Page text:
Changes in the medical treatment status of Japanese outpatients during the coronavirus disease 2019 pandemic

J Gen Fam Med. 2021 Mar 16;22(5):246-261. doi: 10.1002/jgf2.432. eCollection 2021 Sep.

Abstract

Background: The coronavirus disease 2019 (COVID-19) has a tremendous influence in general public's behaviors; however, changes in the status of regularly scheduled outpatient visits in Japan during COVID-19 pandemic are still unknown.

Methods: This cross-sectional study was conducted in May 2020. Participants were recruited by an Internet-based survey company. A total of 659 patients (54% male, average age 60 ± 14 years) who had regularly scheduled outpatient visits prior to the onset of COVID-19 were enrolled. Participants answered four questions ("decrease in medical visit frequency," "inability to take regular medication," "deterioration of a chronic disease," and "utilization of telephone/online medical care") and stated whether they had a fear of acquiring infection at a medical facility. The associations between answers, fear of infection, and socio-demographic factors were examined.

Results: Among the participants, 37.8% had decreased their medical visits, 6.8% were unable to take regular medications, 5.6% experienced a deterioration of chronic disease, and 9.1% utilized telephone/online medical care. Fear of being infected by COVID-19 at medical facilities was strongly associated with a reduced frequency of medical visits and lack of regular medications even after adjusting for socio-demographic factors and current medical histories.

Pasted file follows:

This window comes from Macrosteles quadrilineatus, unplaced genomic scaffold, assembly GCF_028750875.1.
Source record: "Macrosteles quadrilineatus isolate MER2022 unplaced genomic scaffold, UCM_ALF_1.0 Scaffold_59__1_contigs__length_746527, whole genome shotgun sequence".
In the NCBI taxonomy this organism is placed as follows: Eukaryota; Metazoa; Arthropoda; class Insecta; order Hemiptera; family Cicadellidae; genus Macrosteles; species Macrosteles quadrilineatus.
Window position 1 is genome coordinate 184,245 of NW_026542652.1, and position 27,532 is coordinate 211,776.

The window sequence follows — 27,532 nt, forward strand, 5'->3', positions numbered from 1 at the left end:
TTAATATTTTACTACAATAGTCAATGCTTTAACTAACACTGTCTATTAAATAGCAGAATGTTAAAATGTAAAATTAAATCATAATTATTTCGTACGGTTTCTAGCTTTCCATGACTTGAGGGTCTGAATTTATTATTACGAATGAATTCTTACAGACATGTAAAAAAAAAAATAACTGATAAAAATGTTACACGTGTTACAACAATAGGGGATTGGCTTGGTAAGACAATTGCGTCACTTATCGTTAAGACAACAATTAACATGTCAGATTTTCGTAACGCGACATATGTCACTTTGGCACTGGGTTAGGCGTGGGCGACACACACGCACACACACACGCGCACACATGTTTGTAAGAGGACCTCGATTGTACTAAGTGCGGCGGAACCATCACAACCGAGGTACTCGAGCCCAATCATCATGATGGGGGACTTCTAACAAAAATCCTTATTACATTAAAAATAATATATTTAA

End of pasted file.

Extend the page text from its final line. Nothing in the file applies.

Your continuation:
Conclusions: During the first wave of COVID-19, approximately 40% of participants reduced their frequency of medical visits. It is important to continue implementing thorough infection control measures at facilities and educating the public the importance of keeping chronic diseases in good condition, as well as promoting telephone/online medical care.

Keywords: COVID‐19; decrease in medical visit frequency; fear of infection at medical facilities; inability to take regular medications; utilization of telephone/online medical care.